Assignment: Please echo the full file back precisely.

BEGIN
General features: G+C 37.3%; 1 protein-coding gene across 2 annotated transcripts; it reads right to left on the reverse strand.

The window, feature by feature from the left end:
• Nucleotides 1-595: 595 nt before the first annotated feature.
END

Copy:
General features: G+C 37.3%; 1 protein-coding gene across 2 annotated transcripts; it reads right to left on the reverse strand.

The window, feature by feature from the left end:
• Nucleotides 1-595: 595 nt before the first annotated feature.